Dissociatives

A class of hallucinogens called dissociatives distorts the perception of sound and sight and produces feelings of detachment (or dissociation) from the environment or self. While many drugs can produce such effects, dissociatives are different in that they cause hallucinogenic effects. This includes sensory deprivation and dissociation as well as dream-like states of anesthesia. Nonselective drugs that affect the dopamine/opioid systems and are not selective in their action may induce euphoria. Dissociatives can cause sedation, respiratory depression, and analgesia. They also have cognitive and memory impairment.

Dissociatives can cause sensory dissociation, hallucinations, and hallucinations as well as mania, catalepsy, and analgesia. Pender (1972) states that dissociative anesthesia is a state in which the patient appears disassociated from his environment. Johnstone et.al. (1970) and Pender (1972). Johnstone et al. (1959) reported that anesthesia patients receiving ketamine or Phencyclidine had a tendency to make erroneous movements, and were subject to hallucinations (or “dreams”) while under anesthesia. Some patients found the hallucinations to be euphoric, while others found them disturbing.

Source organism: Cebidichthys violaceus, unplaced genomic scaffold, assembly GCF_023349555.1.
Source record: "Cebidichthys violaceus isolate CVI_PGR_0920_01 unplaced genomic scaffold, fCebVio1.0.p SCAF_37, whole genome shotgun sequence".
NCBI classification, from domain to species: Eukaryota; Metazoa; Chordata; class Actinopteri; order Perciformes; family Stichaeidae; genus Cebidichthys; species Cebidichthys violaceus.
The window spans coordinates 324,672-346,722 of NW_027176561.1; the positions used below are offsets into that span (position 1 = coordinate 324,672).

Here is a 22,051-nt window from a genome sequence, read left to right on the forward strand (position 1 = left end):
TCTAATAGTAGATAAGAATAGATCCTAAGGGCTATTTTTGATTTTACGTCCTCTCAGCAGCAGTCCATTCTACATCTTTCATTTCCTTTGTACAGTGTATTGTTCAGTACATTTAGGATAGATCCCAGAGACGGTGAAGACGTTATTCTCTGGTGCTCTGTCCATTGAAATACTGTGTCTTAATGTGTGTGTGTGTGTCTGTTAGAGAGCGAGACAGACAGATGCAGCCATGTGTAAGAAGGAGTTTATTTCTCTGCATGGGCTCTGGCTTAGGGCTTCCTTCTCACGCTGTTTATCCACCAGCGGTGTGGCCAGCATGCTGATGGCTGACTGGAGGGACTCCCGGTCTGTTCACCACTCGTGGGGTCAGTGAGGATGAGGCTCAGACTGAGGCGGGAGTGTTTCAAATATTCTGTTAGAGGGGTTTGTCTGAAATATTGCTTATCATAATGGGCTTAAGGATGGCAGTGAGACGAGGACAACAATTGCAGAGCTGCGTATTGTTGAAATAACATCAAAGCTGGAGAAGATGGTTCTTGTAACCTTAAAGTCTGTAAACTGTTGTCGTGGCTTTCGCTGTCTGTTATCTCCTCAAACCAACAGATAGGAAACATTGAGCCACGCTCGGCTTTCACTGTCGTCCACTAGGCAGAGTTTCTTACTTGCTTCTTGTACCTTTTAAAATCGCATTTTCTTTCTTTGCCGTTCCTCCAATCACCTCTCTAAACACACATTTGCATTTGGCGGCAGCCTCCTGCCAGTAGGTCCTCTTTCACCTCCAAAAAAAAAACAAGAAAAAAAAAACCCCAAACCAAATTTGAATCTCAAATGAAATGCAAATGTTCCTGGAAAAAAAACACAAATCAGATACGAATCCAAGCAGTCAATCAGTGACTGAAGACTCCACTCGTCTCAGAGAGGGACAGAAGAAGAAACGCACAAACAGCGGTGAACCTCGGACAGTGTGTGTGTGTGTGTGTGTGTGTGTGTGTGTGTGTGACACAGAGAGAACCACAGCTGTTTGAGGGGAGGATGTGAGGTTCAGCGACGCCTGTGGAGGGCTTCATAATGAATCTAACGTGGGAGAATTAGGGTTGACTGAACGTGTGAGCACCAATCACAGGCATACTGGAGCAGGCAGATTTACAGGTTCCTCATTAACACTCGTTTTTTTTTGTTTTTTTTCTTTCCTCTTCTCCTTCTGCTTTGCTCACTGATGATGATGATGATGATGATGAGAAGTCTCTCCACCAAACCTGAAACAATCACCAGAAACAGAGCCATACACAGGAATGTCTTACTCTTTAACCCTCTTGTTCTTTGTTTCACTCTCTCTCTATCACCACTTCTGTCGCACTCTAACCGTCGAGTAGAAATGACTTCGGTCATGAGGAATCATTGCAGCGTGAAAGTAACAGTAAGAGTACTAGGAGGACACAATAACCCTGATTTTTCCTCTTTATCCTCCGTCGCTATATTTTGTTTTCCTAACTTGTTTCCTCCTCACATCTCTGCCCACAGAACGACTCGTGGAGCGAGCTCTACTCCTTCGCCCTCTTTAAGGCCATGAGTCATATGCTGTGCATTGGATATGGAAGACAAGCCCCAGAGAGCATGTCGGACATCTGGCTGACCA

Dissociatives can alter cognitive and perceptual processes that are affected by hallucinogenic drugs like mescaline and LSD. They are therefore often compared and also considered hallucinogenic. The most notable subjective differences between dissociatives, mescaline, and other hallucinogens are their detaching effects. This includes depersonalization, which is the feeling of being disconnected from oneself or unable to control one’s actions, and derealization, which is the feeling that the outside is not real or one is dreaming.

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